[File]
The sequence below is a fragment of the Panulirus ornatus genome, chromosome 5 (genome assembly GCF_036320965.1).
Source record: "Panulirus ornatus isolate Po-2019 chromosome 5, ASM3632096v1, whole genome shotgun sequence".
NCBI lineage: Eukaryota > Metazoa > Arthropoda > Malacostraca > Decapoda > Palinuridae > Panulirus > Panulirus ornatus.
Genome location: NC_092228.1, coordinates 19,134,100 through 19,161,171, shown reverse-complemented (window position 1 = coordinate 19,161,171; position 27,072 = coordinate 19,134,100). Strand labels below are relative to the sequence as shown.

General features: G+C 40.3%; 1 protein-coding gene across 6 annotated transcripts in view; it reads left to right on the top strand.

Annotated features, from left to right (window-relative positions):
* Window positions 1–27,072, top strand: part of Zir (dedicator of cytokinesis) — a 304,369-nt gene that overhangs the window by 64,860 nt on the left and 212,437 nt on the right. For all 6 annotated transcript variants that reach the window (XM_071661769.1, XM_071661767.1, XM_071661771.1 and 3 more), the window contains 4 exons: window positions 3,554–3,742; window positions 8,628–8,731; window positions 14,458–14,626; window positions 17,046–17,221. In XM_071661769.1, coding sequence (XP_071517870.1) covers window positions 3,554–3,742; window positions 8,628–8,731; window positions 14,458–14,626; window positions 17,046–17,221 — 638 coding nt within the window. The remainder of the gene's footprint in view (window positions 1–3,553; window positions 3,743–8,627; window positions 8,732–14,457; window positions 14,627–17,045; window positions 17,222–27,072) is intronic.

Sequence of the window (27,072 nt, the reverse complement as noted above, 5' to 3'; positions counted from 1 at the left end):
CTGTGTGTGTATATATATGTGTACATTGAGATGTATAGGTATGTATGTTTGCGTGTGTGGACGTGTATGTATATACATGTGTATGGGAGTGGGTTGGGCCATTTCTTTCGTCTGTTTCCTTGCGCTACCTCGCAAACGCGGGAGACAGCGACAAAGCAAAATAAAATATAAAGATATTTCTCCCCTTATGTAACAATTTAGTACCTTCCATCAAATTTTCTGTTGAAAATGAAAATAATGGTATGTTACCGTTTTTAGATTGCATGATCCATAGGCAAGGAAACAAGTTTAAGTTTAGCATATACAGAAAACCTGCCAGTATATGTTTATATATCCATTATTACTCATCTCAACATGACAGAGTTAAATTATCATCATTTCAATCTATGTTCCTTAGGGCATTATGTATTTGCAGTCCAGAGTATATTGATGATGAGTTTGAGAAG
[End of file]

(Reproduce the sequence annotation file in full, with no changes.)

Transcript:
The sequence below is a fragment of the Panulirus ornatus genome, chromosome 5 (genome assembly GCF_036320965.1).
Source record: "Panulirus ornatus isolate Po-2019 chromosome 5, ASM3632096v1, whole genome shotgun sequence".
NCBI lineage: Eukaryota > Metazoa > Arthropoda > Malacostraca > Decapoda > Palinuridae > Panulirus > Panulirus ornatus.
Genome location: NC_092228.1, coordinates 19,134,100 through 19,161,171, shown reverse-complemented (window position 1 = coordinate 19,161,171; position 27,072 = coordinate 19,134,100). Strand labels below are relative to the sequence as shown.

General features: G+C 40.3%; 1 protein-coding gene across 6 annotated transcripts in view; it reads left to right on the top strand.

Annotated features, from left to right (window-relative positions):
* Window positions 1–27,072, top strand: part of Zir (dedicator of cytokinesis) — a 304,369-nt gene that overhangs the window by 64,860 nt on the left and 212,437 nt on the right. For all 6 annotated transcript variants that reach the window (XM_071661769.1, XM_071661767.1, XM_071661771.1 and 3 more), the window contains 4 exons: window positions 3,554–3,742; window positions 8,628–8,731; window positions 14,458–14,626; window positions 17,046–17,221. In XM_071661769.1, coding sequence (XP_071517870.1) covers window positions 3,554–3,742; window positions 8,628–8,731; window positions 14,458–14,626; window positions 17,046–17,221 — 638 coding nt within the window. The remainder of the gene's footprint in view (window positions 1–3,553; window positions 3,743–8,627; window positions 8,732–14,457; window positions 14,627–17,045; window positions 17,222–27,072) is intronic.

Sequence of the window (27,072 nt, the reverse complement as noted above, 5' to 3'; positions counted from 1 at the left end):
CTGTGTGTGTATATATATGTGTACATTGAGATGTATAGGTATGTATGTTTGCGTGTGTGGACGTGTATGTATATACATGTGTATGGGAGTGGGTTGGGCCATTTCTTTCGTCTGTTTCCTTGCGCTACCTCGCAAACGCGGGAGACAGCGACAAAGCAAAATAAAATATAAAGATATTTCTCCCCTTATGTAACAATTTAGTACCTTCCATCAAATTTTCTGTTGAAAATGAAAATAATGGTATGTTACCGTTTTTAGATTGCATGATCCATAGGCAAGGAAACAAGTTTAAGTTTAGCATATACAGAAAACCTGCCAGTATATGTTTATATATCCATTATTACTCATCTCAACATGACAGAGTTAAATTATCATCATTTCAATCTATGTTCCTTAGGGCATTATGTATTTGCAGTCCAGAGTATATTGATGATGAGTTTGAGAAG